I have recently become an athlete. It’s true. I go to the gym and lift the heavy weights. I’m on a diet… more or less. I’ve lost 7 kilos. I feel strong. Oh, sure. If you look at me I don’t look very athletic. But, as part of my run-up to middle age I am getting in shape. For real.
Several years ago I became a teacher. Oh, not when I got the job. I’d had the job of a teacher for several years before I actually became one. My students in Burma made me a real teacher. They didn’t do it on purpose, but they forced me to take that role seriously. Teaching is not just about imparting information, it’s about forming the person.
I have become a lot of things in my life. There are other things that I’ve discarded. I am not a smoker anymore, for example. I discarded that. I am not a Republican anymore either. I discarded that too.
Some parts of identity have been easy to take up or put aside, some have been harder. Some roles I have taken on with willing enthusiasm, others have been thrust on me, sometimes painfully. The important things have been a long time in formation and have pretty much happened by the time I realized, “Oh, that’s who I am.” Even so, there has been a steady flow of taking on, casting off, lighting the lamps that have the oil.
In the parable presented to us this morning, we have a wedding. Of course, the parable is not about a wedding, or the bridesmaids, or their lamps. It is not even about oil. Let’s read this parable as an allegory for how we will live in the end times.
That’s what this parable is about, and the parables around it too. It is part of a collection of stories Jesus told his disciples about the end times when we usually think of trumpets and earthquakes, not weddings. And, yes, we think about who is ultimately going to get into the feast and who is going to be cast out. After all, these are brutal stories of people being cut up and cast into the outer reaches of nowhere.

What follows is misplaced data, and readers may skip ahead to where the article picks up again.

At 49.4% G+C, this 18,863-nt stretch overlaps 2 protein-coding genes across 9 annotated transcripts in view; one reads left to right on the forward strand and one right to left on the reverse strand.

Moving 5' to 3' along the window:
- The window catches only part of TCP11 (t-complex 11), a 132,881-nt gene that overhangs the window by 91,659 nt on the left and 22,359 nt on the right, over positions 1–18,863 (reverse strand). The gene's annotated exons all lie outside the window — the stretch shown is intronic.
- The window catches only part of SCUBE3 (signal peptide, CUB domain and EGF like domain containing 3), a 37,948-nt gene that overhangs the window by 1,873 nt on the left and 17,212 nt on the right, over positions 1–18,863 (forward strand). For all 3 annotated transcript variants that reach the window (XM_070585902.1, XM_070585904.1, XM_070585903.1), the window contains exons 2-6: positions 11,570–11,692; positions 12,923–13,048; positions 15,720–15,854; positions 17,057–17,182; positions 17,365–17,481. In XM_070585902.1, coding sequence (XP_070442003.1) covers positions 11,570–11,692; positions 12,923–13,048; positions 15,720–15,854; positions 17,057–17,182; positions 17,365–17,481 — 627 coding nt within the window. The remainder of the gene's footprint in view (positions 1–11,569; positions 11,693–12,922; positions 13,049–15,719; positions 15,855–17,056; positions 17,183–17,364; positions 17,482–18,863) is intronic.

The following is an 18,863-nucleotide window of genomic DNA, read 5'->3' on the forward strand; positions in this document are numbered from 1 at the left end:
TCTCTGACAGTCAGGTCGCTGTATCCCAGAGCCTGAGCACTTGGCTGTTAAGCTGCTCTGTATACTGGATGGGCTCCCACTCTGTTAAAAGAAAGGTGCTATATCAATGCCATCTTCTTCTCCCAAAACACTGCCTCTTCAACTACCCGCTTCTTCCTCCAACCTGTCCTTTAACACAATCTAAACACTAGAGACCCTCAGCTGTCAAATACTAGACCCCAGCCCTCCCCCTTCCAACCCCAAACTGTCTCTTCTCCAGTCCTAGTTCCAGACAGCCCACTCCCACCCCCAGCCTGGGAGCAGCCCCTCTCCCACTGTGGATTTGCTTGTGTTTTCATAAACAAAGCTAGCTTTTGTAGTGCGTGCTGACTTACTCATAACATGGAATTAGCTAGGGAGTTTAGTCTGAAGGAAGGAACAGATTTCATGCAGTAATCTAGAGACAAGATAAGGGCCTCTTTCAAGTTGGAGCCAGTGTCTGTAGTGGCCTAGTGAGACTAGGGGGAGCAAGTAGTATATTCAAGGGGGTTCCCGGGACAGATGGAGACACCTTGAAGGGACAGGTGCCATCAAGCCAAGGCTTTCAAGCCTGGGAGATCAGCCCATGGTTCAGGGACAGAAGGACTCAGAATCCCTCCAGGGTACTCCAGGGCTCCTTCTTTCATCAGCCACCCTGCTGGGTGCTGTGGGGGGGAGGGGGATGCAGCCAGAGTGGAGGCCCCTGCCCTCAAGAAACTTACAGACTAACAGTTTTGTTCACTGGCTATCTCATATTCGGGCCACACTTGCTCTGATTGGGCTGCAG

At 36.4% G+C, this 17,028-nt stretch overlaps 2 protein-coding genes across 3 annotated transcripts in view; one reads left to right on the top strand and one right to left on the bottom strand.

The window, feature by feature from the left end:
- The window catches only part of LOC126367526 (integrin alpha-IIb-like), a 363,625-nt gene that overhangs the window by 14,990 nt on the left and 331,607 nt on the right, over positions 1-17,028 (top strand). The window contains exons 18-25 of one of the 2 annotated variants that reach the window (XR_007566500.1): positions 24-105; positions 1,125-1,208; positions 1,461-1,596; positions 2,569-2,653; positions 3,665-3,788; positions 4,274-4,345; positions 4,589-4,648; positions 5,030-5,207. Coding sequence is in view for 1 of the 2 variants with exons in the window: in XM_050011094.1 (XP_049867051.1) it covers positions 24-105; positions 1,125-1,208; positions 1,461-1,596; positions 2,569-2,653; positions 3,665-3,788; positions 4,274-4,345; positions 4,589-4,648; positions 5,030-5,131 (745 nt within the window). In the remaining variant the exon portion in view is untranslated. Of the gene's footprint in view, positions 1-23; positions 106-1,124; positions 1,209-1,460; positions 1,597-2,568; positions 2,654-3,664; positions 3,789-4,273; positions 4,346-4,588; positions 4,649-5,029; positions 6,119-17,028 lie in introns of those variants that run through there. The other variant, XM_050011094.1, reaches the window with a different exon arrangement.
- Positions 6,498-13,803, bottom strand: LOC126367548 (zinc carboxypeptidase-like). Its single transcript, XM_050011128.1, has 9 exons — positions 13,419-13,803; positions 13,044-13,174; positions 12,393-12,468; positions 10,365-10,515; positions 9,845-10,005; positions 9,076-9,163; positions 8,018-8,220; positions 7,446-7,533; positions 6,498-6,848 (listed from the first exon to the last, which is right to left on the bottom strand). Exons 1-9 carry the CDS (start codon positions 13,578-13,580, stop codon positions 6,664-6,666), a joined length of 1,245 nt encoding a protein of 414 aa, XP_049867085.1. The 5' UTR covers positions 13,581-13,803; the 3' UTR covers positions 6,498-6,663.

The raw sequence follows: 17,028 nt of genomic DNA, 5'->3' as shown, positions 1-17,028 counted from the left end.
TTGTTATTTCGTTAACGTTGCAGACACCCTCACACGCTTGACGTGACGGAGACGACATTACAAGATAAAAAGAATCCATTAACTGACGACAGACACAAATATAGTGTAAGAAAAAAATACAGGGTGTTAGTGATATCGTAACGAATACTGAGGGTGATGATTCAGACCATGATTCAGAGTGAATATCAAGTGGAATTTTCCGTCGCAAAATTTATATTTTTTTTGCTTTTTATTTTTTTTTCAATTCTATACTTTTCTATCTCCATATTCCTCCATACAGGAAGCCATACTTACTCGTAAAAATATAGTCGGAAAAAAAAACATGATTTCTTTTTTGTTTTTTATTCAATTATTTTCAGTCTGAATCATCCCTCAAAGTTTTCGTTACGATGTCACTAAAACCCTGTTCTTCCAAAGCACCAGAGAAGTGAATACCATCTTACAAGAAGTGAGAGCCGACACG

Everybody is “saved,” by the way. We are all going to get into the feast. To say otherwise is to say that Jesus didn’t do a very good job of things. He was sent to save the world, and he did. The whole world. But what then of all that casting out? Well, we will not get through the pearly eye of the needle as we are. I know I’m not ready. There’s, of course, purgatory. That’s a doctrine, not a place. But, it’s real. What this parable describes is purgatory. Refining. Taking on that which we will become and sloughing off that which is not part of our real, true, and transfigured natures.
So, here’s the key to the allegory: The wedding is just another way of talking about our lives. It gives a setting. It’s significant, a wedding, but not a real wedding, just something important like a coming of age, or an awakening. The bridegroom is a way to talk about our executive functioning, the part of ourselves that makes decisions about who we are and who we want to become. The bridesmaids, then, represent parts of ourselves which we either embrace or choose to discard. We do that all the time. Sometimes it’s more dramatic than at other times, but we are always choosing who to be, who we are.
Eschatologically, then, we have to ask, “Who am I becoming?” and “How am I being transformed into one who is ready to go to the wedding feast?”
Don’t be afraid to cast some things into the outer darkness. Some things may need to go. Take up your renewed and transfigured roles with bravery and confidence. You were made for such things, after all.
As things compete for your time and attention this week examine each one to see which holds the oil of your own God-given passion, and which are just place-holders which may look good and holy but are really just empty lamps. Remember that in the parable all the bridesmaids thought they were going to the feast, but only those with oil actually got in. I am sure that all your lamps are beautiful, as are mine. But only some of your lamps have holy oil in them, some do not. Light the ones with oil!